Trouw Nutrition USA employee lends helping hand after Hurricane Matthew
17 October 2016
In early October, Hurricane Matthew barreled through the East Coast, touching down in North Carolina and leaving a path of destruction.
Originally, the storm was expected to deliver 3 to 5 inches of rain and some minor winds; in the end, Matthew left some areas with 10 to 15 inches of rain (after having 5 to 9 inches the previous week) and tropical storm force winds. Residents and business owners were ill prepared for the catastrophe.
While the storm has passed, the worst is yet to come as all of the water makes its way to the coast causing the rivers in eastern North Carolina to crest above record levels. This is the state's second "100 year flood" in the last 17 years, and the effects will be felt by the livestock industry for weeks, months and years to come.
"Roads are washed out, power is still out and some livestock facilities are already under water or will be as the rivers crest. For the animals that have survived the devastation, delivering feed has become a huge challenge trying to navigate the road blocks and detours around the farms," said Justin Whitley, Swine Key Account Manager.
With the support of his supervisor Jay Clary, Justin spent a week assisting local customers and other farm owners in their clean-up efforts. As a resident of the area, Justin took the initiative to help those in need, focusing on the Nutreco value of caring.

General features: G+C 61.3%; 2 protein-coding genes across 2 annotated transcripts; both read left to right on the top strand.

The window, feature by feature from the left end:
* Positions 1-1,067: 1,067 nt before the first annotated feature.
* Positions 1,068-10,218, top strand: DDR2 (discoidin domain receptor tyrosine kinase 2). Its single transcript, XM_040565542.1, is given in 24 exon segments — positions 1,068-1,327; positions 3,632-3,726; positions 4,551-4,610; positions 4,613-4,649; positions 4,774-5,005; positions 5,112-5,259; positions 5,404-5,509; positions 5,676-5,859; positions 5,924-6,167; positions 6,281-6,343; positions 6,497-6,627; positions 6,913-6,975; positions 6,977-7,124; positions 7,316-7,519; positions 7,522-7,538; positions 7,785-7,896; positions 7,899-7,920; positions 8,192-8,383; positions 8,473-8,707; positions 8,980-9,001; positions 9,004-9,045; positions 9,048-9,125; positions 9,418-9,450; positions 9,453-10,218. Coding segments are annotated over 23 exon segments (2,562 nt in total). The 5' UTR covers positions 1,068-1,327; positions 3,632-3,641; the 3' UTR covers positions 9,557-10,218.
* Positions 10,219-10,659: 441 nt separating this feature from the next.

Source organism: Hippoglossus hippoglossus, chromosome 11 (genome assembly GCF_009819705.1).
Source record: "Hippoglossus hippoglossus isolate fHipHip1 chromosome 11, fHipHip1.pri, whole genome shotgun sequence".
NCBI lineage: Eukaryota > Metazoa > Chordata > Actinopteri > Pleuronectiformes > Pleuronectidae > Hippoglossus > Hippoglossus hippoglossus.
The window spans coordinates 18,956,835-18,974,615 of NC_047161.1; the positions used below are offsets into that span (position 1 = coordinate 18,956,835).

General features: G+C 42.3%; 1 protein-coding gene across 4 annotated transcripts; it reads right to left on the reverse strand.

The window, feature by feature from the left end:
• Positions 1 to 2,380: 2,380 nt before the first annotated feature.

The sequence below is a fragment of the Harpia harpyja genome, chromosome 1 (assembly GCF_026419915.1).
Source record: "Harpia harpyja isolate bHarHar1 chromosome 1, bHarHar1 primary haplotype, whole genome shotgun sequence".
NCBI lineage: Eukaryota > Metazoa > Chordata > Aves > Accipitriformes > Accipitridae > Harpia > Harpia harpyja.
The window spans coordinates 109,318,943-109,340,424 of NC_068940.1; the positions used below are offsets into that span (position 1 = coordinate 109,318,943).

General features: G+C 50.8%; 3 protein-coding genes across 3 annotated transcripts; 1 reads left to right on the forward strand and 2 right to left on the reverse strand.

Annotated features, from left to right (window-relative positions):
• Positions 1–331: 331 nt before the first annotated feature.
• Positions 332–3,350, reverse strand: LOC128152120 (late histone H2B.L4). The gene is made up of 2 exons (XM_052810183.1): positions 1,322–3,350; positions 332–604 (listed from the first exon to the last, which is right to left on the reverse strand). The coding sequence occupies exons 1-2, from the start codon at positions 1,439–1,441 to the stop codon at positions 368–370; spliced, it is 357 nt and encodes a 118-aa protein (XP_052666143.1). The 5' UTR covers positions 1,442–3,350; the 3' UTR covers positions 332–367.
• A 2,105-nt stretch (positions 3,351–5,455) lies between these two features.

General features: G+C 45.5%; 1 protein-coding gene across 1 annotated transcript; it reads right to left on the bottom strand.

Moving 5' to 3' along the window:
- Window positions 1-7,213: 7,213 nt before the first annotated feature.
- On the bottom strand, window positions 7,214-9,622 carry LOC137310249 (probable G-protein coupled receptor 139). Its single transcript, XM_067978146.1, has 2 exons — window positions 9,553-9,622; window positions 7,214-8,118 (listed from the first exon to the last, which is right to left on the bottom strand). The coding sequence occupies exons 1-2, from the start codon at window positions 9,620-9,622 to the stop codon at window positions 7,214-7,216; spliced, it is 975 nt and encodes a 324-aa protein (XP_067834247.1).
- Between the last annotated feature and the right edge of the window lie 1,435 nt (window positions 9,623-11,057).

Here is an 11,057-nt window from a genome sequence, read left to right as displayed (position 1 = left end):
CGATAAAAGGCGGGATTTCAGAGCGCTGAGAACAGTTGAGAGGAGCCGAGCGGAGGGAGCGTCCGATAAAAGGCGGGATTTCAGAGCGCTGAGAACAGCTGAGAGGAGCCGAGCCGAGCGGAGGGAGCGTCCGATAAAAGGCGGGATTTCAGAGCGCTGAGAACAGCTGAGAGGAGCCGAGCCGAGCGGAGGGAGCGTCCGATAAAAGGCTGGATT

The North Carolina Department of Agriculture and Consumer Services (NCDA&CS) has confirmed that 1.8 million head of poultry died, and most of those birds were broilers. However, Donald van der Vaart, secretary of the North Carolina Department of Environmental Quality, said the number of losses could estimate to be around 5 million birds.
Hog farms across the area are continuing to assess the damage caused by Hurricane Matthew and the extensive flooding. There are more than 2,100 permitted hog farms in North Carolina, and the vast majority of them faced tremendous challenges. Fortunately, the damage up to this point has been relatively minimal. Fewer than 3,000 swine were killed during the hurricane, and only one farm lost any swine due to flooding.
Agriculture is North Carolina's top industry, contributing around $84 billion to the economy, according to the NCDA&CS. Please pray for the people and especially the farmers of North Carolina as they begin the long road to recovery.